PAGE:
# Face recognition - Class Review

Last updated on：4 months ago

Face verification requires comparing a new picture against one person’s face, whereas face recognition requires comparing a new picture against K person’s faces. However, both of them are based on the same theory.

# What is face recognition

Face recognition is widely used in verification and recognition.

**Verification**

- Input image name/ID
- Output whether the input image is that of the claimed person

**Recognition**

- Has a database of K person
- Get an input image
- Output ID if the image is any of the K persons (or “not recognized”)

**Differences**

- Face verification solves an easier 1:1 matching problem; face recognition addresses a harder 1:K matching problem.
- The same encoding can be used for verification and recognition. Measuring distances between two images’ encodings allows you to determine whether they are pictures of the same person.

# One-shot learning

Learn from one example to recognize the person again. eg. 5 person then 6 output (softmax)

**Learning a “similarity” function**

For verification,

$$d(img1, img2) = \text{degree of difference between images}$$

$$\text{If} d(img1, img2) \begin{bmatrix}

\le \tau \text{“same”} \\

\ge \tau \text{“same”} \\

\end{bmatrix}$$

## Q&A

2.Why do we learn a function d(img1, img2)d(img1,img2) for face verification? (Select all that apply.) Given how few images we have per person, we need to apply transfer learning.

-[x] We need to solve a one-shot learning problem.

-[x] This allows us to learn to recognize a new person given just a single image of that person.

-[ ] **This allows us to learn to predict a person’s identity using a softmax output unit, where the number of classes equals the number of persons in the database plus 1 (for the final “not in database” class).**

The methodology of final choice is used in face recognition.

# Siamese network

The upper and lower neural networks have different input images, but have exactly the same parameters.

$$d(x^{(1)}, (x^{(2)}) = \Vert{f(x^{(1)}) -f(x^{(2)})}\Vert ^2_2$$

Parameters of NN define an encoding $f(x^{(i)})$

Learn parameters so that:

If $x^{(i)}, x^{(j)}$ are the same person, $ \Vert {f(x^{(1)}) -f(x^{(2)})} \Vert^2$ is small,

If $x^{(i)}, x^{(j)}$ are the same person, $ \Vert {f(x^{(1)}) -f(x^{(2)})} \Vert^2$ is large.

# Triplet Loss

Triplet loss is an effective loss function for training a neural network to learn an encoding of a face image.

Training will use triplets of images $(A, P, N)$:

- A is an “Anchor” image–a picture of a person.
- P is a “Positive” image–a picture of the same person as the Anchor image.
- N is a “Negative” image–a picture of a different person than the Anchor image.

You’d like to make sure that an image $A^{(i)}$ of an individual is closer to the Positive $P^{(i)}$ than to the Negative image $N^{(i)}$) by at least a margin $\alpha$:

$$\Vert f\left(A^{(i)}\right) -f \left(P^{(i)}\right) \Vert_{2}^{2} \alpha< \Vert f \left(A^{(i)} \right) - f \left(N^{(i)}\right) \Vert_{2}^{2}$$

$$\Vert f(A) -f(P) \Vert^2 -\Vert f(A) - f(N)\Vert^2 + \alpha <= 0$$

$\alpha$ is here to enforce a margin between the positive and the negatives.

Given 3 images A, P, N, loss function:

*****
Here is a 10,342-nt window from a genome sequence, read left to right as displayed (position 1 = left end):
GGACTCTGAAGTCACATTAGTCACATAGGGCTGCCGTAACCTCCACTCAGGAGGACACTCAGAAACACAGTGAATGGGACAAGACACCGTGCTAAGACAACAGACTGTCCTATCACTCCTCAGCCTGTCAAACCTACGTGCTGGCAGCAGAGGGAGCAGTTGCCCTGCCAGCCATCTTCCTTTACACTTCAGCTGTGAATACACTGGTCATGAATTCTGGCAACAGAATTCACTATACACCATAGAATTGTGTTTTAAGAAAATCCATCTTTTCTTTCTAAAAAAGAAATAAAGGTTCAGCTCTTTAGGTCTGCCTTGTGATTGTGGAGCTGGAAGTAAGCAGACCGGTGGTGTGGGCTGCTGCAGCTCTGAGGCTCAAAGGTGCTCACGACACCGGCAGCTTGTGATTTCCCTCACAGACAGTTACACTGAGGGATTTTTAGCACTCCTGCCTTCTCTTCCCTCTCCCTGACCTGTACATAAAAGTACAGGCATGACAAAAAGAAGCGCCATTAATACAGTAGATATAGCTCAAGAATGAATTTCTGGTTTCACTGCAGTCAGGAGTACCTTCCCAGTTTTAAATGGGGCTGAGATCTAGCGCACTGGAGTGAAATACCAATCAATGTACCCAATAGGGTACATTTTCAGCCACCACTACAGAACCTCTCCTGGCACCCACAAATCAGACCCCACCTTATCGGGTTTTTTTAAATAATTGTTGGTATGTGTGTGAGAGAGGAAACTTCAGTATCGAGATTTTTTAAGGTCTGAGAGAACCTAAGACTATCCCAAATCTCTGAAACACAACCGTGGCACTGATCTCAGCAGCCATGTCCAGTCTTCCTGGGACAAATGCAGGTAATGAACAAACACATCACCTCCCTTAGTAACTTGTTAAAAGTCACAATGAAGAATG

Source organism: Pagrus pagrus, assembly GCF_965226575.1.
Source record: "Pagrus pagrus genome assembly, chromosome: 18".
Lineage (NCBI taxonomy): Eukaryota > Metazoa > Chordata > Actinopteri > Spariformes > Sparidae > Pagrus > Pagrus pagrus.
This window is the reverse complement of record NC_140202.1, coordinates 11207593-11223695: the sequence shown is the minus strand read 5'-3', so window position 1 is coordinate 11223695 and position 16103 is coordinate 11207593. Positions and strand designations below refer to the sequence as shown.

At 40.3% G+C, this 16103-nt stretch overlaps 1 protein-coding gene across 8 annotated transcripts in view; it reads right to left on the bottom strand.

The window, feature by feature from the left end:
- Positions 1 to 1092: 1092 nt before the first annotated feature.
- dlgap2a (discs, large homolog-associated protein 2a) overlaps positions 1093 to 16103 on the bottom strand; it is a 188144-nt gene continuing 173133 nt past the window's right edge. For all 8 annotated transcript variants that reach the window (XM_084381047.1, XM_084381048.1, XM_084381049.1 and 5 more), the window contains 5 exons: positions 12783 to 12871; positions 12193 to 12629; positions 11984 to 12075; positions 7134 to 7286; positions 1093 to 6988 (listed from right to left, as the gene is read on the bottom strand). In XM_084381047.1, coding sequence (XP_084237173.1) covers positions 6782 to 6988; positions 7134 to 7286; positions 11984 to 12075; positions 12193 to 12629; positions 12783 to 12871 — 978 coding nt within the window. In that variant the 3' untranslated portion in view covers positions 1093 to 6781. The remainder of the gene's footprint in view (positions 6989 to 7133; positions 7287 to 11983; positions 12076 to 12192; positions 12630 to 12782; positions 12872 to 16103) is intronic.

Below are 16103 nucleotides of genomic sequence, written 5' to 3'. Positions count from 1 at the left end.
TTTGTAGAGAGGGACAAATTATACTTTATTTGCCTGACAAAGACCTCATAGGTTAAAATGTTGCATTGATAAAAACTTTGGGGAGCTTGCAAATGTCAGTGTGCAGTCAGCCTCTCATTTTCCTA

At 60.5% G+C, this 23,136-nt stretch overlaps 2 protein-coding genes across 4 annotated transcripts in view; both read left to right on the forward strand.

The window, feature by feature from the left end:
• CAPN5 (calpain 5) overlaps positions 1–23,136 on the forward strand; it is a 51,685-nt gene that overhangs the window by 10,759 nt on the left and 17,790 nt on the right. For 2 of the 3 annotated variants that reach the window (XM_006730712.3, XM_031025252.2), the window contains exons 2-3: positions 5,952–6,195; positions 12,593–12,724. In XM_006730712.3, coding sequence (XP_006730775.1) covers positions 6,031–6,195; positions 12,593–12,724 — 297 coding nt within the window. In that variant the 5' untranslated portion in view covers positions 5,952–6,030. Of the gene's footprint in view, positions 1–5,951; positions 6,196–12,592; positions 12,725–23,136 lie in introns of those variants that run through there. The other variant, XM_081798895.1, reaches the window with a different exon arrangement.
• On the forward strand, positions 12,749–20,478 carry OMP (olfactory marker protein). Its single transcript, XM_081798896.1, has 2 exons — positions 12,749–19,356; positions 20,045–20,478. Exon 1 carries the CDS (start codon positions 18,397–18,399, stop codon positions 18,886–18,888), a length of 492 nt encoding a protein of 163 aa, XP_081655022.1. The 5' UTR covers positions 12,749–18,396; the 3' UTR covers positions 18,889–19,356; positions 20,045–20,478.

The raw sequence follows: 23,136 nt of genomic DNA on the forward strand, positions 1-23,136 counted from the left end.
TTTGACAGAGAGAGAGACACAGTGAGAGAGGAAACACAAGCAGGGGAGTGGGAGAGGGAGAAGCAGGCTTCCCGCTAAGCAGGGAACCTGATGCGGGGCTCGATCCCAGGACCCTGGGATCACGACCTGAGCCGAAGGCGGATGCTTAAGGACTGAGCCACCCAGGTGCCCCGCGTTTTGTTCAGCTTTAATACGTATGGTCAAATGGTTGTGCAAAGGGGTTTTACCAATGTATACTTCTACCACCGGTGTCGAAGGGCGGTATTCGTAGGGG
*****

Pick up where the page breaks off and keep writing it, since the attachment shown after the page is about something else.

$$L(A, P, N) = max(\Vert f(A) -f(P)\Vert^2 -\Vert f(A) - f(N)\Vert^2 + \alpha, 0)$$

$$J = \sum^m_{i=1} L(A^{(i)}, P^{(i)}, N^{(i)})$$

Or,

$$\mathcal{J} = \sum^{m}_{i=1} \large[ \small \underbrace{\mid \mid f(A^{(i)}) - f(P^{(i)}) \mid \mid_2^2}_\text{(1)} - \underbrace{\mid \mid f(A^{(i)}) - f(N^{(i)}) \mid \mid_2^2}_\text{(2)} + \alpha \large ] \small_+ \tag{3}$$

Here, the notation “$[z]_+$” is used to denote $max(z,0)$.

**Note**

- The term (1) is the squared distance between the anchor “A” and the positive “P” for a given triplet; you want this to be small.
- The term (2) is the squared distance between the anchor “A” and the negative “N” for a given triplet, you want this to be relatively large. It has a minus sign preceding it because minimizing the negative of the term is the same as maximizing that term.
- $\alpha$ is called the margin. It’s a hyperparameter that you pick manually. You’ll use $\alpha = 0.2$.

**Choosing the triplets A, P, N**

During training, if A, P, N are chosen randomly, $d(A, P) + \alpha <= d(A, N)$ is easily satisfied

solution: choose triplets that’re “hard” to train on

$$d(A, P) + \alpha \le d(A, N)$$

$$d(A, P) \approx d(A, N)$$

Here we want to ensure that an image $x^a_i$ (anchor) of a specific person is closer to all other images $x^p_i$ (positive) of the same person than it is to any image $x^n_i$ (negative) of any other person.

**Face verification and binary classification**

$$\hat{y} = \sigma (\sum^{128}_{k=1} w_k \vert f(x^{(i)})_k - f(x^{(j)})_k \vert + b) \ \text{or} \ (f(x^{(i)}) _k - f(x^{(j)}) _k)^2$$

# Ways to improve

**Put more images of each person**(under different lighting conditions, taken on different days, etc.) into the database. Then, given a new image, compare the new face to multiple pictures of the person. This would increase accuracy.**Crop the images to contain just the face**, and less of the “border” region around the face. This pre-processing removes some of the irrelevant pixels around the face, and also makes the algorithm more robust.

# Reference

[1] Schroff, F., Kalenichenko, D. and Philbin, J., 2015. Facenet: A unified embedding for face recognition and clustering. In *Proceedings of the IEEE conference on computer vision and pattern recognition* (pp. 815-823).

[2] Deeplearning.ai, Convolutional Neural Networks

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